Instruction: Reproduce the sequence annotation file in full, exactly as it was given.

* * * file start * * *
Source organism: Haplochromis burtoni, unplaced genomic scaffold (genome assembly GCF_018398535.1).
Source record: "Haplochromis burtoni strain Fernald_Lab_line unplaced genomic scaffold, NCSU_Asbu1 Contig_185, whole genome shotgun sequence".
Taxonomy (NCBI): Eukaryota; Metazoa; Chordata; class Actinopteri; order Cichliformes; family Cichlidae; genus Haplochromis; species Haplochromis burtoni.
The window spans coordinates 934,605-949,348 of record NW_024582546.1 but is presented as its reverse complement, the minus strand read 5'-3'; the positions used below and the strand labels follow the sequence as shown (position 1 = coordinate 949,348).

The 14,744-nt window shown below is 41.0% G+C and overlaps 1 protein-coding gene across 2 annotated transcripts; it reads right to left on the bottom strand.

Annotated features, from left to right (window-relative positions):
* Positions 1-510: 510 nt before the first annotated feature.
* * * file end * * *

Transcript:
Source organism: Haplochromis burtoni, unplaced genomic scaffold (genome assembly GCF_018398535.1).
Source record: "Haplochromis burtoni strain Fernald_Lab_line unplaced genomic scaffold, NCSU_Asbu1 Contig_185, whole genome shotgun sequence".
Taxonomy (NCBI): Eukaryota; Metazoa; Chordata; class Actinopteri; order Cichliformes; family Cichlidae; genus Haplochromis; species Haplochromis burtoni.
The window spans coordinates 934,605-949,348 of record NW_024582546.1 but is presented as its reverse complement, the minus strand read 5'-3'; the positions used below and the strand labels follow the sequence as shown (position 1 = coordinate 949,348).

The 14,744-nt window shown below is 41.0% G+C and overlaps 1 protein-coding gene across 2 annotated transcripts; it reads right to left on the bottom strand.

Annotated features, from left to right (window-relative positions):
* Positions 1-510: 510 nt before the first annotated feature.